Actually, it hasnt failed (them). It was made for them (white males), by them.
    We need to restructure.
    multi-ethnic/cultural peoples need to remake all the rules.
    A system made by a TRUE plurality.
    I honestly think this can be done because the real racists will self-deport (white flight).
    We need to start from the ground up and make it clear that this place is multi-ethnic, multi-cultural
    and not a utopia (or harem) for white males or any other ONE group for that matter.
    IMO.

  • Avatar
    Daniel
    April 25, 2008 at 3:01 pm

    There is nothing racist about our immigration laws.
    Not so. The U.S. immigration laws are BASED on RACISM.
    Ref: The National Origins Act
    NO MEXICANS ALLOWED.
    Fortunately, white Euros have compassion and are reasonable. Still, these whites are up against stiff resistance.

  • Avatar
    Frank
    April 25, 2008 at 7:10 pm

    Excuse me but this country has been majority white since it’s founding. What gives latinos or any other ethnic group the right to change that? Latinos are the majority in 22 countries on the Western Hemisphere. Is it ok for whites to remain the majority in one country that they were always the majority in and built from the ground up?
    The examples you have given I am sure are incidental. They don’t represent the views of most white Americans. However, we do have the right to retain our majority here just like Latinos do in their latino countries. I particularly object to losing our country by illegal immigration of mostly one ethnic group and any country would feel the same way.
    Let’s see whites are racist for not wanting to accept their own genocide in their own country but the invaders and their enablers are not????

  • Avatar
    Daniel
    April 26, 2008 at 2:03 pm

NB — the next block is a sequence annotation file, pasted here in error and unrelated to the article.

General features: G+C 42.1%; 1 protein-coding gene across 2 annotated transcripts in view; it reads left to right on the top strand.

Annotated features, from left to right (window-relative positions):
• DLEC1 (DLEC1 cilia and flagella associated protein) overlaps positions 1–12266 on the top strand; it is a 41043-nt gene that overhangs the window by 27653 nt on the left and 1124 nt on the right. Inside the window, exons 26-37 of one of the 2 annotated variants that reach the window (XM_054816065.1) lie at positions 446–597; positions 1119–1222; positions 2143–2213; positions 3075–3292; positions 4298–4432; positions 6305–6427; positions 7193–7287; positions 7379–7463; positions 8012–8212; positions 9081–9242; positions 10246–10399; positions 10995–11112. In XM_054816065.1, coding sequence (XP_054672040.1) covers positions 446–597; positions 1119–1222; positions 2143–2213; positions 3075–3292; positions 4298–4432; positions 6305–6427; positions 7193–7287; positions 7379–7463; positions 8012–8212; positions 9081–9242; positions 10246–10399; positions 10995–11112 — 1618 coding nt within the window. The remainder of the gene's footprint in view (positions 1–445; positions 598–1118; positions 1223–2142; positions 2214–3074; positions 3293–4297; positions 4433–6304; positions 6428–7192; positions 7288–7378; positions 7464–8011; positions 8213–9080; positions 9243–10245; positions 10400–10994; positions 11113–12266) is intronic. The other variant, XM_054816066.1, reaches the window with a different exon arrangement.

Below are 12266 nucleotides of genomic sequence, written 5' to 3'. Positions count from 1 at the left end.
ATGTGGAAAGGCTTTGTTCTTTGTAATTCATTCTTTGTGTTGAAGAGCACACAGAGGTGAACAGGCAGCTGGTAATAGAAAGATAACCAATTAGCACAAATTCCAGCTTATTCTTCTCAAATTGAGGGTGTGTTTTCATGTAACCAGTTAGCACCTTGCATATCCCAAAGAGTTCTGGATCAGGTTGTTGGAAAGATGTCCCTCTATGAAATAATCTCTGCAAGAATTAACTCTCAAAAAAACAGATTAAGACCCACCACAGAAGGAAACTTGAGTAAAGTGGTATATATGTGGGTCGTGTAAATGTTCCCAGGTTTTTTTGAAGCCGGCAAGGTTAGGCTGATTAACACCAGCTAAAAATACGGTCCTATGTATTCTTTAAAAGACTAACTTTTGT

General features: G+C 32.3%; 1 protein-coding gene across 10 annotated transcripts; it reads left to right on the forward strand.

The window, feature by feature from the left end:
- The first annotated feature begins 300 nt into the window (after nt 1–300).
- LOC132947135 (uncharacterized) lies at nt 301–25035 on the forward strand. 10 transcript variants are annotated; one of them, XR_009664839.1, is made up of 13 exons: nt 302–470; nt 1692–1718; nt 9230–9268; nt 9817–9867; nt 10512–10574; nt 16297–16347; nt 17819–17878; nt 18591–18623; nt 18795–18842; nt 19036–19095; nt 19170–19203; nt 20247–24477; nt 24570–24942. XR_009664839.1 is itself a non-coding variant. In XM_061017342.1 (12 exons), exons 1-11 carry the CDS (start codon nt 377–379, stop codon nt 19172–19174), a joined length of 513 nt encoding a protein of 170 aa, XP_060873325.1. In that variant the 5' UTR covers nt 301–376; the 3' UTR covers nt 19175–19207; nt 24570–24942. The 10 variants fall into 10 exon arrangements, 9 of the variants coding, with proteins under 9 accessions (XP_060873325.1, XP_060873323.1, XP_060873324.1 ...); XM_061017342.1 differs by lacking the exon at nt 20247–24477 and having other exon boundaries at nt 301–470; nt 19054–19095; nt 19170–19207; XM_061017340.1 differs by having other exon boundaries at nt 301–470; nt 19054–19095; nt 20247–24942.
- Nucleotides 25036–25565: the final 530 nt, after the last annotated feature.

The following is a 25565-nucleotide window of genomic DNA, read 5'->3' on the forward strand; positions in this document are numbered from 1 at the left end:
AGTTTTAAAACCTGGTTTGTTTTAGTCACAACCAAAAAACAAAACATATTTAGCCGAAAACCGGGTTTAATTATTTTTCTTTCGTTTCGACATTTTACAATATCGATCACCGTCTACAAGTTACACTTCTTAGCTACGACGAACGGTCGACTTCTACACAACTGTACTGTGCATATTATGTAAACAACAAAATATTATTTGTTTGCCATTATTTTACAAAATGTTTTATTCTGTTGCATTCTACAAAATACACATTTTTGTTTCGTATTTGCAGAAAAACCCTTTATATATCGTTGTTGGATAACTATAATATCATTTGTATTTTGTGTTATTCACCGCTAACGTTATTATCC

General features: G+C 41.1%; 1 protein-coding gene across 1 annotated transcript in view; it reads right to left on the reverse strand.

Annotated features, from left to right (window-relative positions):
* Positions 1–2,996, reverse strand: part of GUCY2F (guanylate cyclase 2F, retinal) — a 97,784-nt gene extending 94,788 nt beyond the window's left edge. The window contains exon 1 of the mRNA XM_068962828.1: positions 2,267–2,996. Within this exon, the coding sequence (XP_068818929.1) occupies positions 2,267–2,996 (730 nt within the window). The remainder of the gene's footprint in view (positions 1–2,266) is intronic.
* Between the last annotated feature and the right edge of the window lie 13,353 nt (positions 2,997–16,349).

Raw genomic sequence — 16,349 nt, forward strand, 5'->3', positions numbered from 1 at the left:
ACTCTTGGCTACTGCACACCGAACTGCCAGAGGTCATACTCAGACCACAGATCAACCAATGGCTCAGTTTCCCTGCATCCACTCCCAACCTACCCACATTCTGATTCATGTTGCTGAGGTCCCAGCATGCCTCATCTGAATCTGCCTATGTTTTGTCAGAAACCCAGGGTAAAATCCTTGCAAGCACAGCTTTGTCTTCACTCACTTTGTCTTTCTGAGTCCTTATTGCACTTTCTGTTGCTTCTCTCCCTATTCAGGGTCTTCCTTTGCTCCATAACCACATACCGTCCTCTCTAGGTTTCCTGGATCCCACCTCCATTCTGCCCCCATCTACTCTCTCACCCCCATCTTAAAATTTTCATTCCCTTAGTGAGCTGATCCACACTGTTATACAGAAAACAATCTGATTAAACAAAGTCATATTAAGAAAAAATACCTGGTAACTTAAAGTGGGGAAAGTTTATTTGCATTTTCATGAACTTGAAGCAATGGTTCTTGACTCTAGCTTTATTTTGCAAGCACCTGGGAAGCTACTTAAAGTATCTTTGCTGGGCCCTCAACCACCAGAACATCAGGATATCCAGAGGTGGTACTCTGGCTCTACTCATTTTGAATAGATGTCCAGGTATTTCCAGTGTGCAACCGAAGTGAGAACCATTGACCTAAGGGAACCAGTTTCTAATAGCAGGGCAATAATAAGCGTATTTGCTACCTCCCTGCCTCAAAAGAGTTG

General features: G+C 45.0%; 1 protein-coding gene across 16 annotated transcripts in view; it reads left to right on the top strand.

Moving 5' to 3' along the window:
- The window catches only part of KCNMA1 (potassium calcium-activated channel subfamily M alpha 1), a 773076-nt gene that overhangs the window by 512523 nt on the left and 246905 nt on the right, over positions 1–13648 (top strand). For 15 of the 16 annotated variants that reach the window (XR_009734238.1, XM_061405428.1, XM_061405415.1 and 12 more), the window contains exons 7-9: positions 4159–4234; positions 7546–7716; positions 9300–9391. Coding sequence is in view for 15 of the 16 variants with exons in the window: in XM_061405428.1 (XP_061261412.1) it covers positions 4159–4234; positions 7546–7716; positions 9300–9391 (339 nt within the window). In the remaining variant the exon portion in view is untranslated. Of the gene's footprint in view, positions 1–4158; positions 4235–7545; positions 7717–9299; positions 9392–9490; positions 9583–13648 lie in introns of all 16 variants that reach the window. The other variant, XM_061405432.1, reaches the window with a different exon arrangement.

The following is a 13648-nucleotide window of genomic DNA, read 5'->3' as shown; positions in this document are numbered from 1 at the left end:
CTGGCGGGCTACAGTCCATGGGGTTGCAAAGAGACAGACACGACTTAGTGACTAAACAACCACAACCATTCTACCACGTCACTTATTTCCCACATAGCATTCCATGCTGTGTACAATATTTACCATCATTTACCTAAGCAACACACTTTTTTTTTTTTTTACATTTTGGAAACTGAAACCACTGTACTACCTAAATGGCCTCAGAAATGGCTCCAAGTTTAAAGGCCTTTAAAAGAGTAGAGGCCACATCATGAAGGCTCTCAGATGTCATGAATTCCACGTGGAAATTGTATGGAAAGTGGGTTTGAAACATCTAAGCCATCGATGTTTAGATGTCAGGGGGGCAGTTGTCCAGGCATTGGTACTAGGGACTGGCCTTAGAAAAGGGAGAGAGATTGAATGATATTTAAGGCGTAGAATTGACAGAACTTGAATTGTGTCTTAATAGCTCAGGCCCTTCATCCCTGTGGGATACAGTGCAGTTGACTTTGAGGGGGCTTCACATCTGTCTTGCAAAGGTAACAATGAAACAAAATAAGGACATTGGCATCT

Frank: we do have the right to retain our majority here
    No where in your constitution or in you Bill of Rights are you granted this IMAGINED right.
    Frank: this country has been majority white since it’s founding.
    Not necessarily. Throughout this country’s history there are many cases where the Native American Indian, Mexican-American and African American peoples have made up the majorities in many states.

  • Avatar
    JM Brodie
    April 26, 2008 at 2:49 pm

    Will you please stop with the Black racism nonsense? How many of you were inssulting the Black a year ago when Clinton had those votes? How many disparaged those votes when Bill Clinton got them? The truth is that Blacks were perfectly willing to support Clinton until Bill’s insulting remarks in South Carolina. I dunno, maybe you think it is OK to give your vote to someone who insults you. I don’t sgare that view, and truly, anyone who plays that card again will not get my support. We fought a long time for our citizenship, only to be second guessed and ridiculed every time we try to exercise those rights. Enough already. Read your history.

  • Avatar
    laura
    April 26, 2008 at 3:48 pm

    Daniel: “We need to start from the ground up and make it clear that this place is multi-ethnic, multi-cultural
    and not a utopia (or harem) for white males or any other ONE group for that matter.”
    Gracias Daniel !
    This is actually already happening. Where I live, Latina/os from different countries enjoy each other’s food, dance to each other’s music, and hear from each other about their respective countries. It is amazing and beautiful!
    Brazilians whom I meet may not know a lot of English yet – though they work hard to learn – but they can carry a basic conversation in Spanish, because they learn it from their colleagues at work and from their neighbors. Where I like to go dancing, a Brazilian lady is a regular with her boyfriend, both in their 50s I would guess, and he is from El Salvador. I don’t know what language they speak together, but they seem to get along pretty well!